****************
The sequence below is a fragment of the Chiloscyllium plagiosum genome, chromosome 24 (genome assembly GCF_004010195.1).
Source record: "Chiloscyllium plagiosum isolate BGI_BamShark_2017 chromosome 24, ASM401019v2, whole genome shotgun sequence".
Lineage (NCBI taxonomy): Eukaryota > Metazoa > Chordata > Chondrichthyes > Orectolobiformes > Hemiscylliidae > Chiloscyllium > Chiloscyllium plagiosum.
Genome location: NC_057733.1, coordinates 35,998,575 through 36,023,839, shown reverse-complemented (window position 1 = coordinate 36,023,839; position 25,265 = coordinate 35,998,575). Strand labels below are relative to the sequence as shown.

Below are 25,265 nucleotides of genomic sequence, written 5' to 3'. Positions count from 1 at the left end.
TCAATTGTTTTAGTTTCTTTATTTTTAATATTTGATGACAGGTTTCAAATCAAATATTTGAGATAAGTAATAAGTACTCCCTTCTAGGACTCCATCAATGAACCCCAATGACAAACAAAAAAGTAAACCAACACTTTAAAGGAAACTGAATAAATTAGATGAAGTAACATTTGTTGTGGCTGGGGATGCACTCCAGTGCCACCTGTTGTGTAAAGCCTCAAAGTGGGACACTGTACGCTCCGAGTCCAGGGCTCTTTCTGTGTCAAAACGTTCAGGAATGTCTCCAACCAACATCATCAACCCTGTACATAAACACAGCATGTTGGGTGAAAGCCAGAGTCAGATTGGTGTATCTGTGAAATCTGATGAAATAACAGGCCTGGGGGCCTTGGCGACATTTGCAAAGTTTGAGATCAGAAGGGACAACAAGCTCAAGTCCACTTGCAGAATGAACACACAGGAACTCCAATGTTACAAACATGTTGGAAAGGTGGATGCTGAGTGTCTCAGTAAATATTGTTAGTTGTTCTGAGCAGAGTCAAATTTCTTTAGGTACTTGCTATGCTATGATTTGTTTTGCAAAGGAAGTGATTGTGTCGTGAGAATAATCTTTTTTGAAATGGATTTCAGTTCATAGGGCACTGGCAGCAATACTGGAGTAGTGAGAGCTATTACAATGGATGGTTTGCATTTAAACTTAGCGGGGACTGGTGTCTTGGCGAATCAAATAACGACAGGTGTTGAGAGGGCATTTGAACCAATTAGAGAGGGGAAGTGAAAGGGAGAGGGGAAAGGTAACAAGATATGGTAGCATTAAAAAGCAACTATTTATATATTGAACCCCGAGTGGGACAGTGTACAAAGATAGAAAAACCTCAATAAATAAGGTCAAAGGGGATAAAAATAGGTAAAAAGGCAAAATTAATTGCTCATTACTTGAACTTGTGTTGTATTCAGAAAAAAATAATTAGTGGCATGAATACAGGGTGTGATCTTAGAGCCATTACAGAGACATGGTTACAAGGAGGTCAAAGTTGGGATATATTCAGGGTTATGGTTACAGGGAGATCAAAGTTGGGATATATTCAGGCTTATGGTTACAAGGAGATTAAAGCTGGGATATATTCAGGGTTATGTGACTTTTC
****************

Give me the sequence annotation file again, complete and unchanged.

The sequence below is a fragment of the Chiloscyllium plagiosum genome, chromosome 24 (genome assembly GCF_004010195.1).
Source record: "Chiloscyllium plagiosum isolate BGI_BamShark_2017 chromosome 24, ASM401019v2, whole genome shotgun sequence".
Lineage (NCBI taxonomy): Eukaryota > Metazoa > Chordata > Chondrichthyes > Orectolobiformes > Hemiscylliidae > Chiloscyllium > Chiloscyllium plagiosum.
Genome location: NC_057733.1, coordinates 35,998,575 through 36,023,839, shown reverse-complemented (window position 1 = coordinate 36,023,839; position 25,265 = coordinate 35,998,575). Strand labels below are relative to the sequence as shown.

Below are 25,265 nucleotides of genomic sequence, written 5' to 3'. Positions count from 1 at the left end.
TCAATTGTTTTAGTTTCTTTATTTTTAATATTTGATGACAGGTTTCAAATCAAATATTTGAGATAAGTAATAAGTACTCCCTTCTAGGACTCCATCAATGAACCCCAATGACAAACAAAAAAGTAAACCAACACTTTAAAGGAAACTGAATAAATTAGATGAAGTAACATTTGTTGTGGCTGGGGATGCACTCCAGTGCCACCTGTTGTGTAAAGCCTCAAAGTGGGACACTGTACGCTCCGAGTCCAGGGCTCTTTCTGTGTCAAAACGTTCAGGAATGTCTCCAACCAACATCATCAACCCTGTACATAAACACAGCATGTTGGGTGAAAGCCAGAGTCAGATTGGTGTATCTGTGAAATCTGATGAAATAACAGGCCTGGGGGCCTTGGCGACATTTGCAAAGTTTGAGATCAGAAGGGACAACAAGCTCAAGTCCACTTGCAGAATGAACACACAGGAACTCCAATGTTACAAACATGTTGGAAAGGTGGATGCTGAGTGTCTCAGTAAATATTGTTAGTTGTTCTGAGCAGAGTCAAATTTCTTTAGGTACTTGCTATGCTATGATTTGTTTTGCAAAGGAAGTGATTGTGTCGTGAGAATAATCTTTTTTGAAATGGATTTCAGTTCATAGGGCACTGGCAGCAATACTGGAGTAGTGAGAGCTATTACAATGGATGGTTTGCATTTAAACTTAGCGGGGACTGGTGTCTTGGCGAATCAAATAACGACAGGTGTTGAGAGGGCATTTGAACCAATTAGAGAGGGGAAGTGAAAGGGAGAGGGGAAAGGTAACAAGATATGGTAGCATTAAAAAGCAACTATTTATATATTGAACCCCGAGTGGGACAGTGTACAAAGATAGAAAAACCTCAATAAATAAGGTCAAAGGGGATAAAAATAGGTAAAAAGGCAAAATTAATTGCTCATTACTTGAACTTGTGTTGTATTCAGAAAAAAATAATTAGTGGCATGAATACAGGGTGTGATCTTAGAGCCATTACAGAGACATGGTTACAAGGAGGTCAAAGTTGGGATATATTCAGGGTTATGGTTACAGGGAGATCAAAGTTGGGATATATTCAGGCTTATGGTTACAAGGAGATTAAAGCTGGGATATATTCAGGGTTATGTGACTTTTC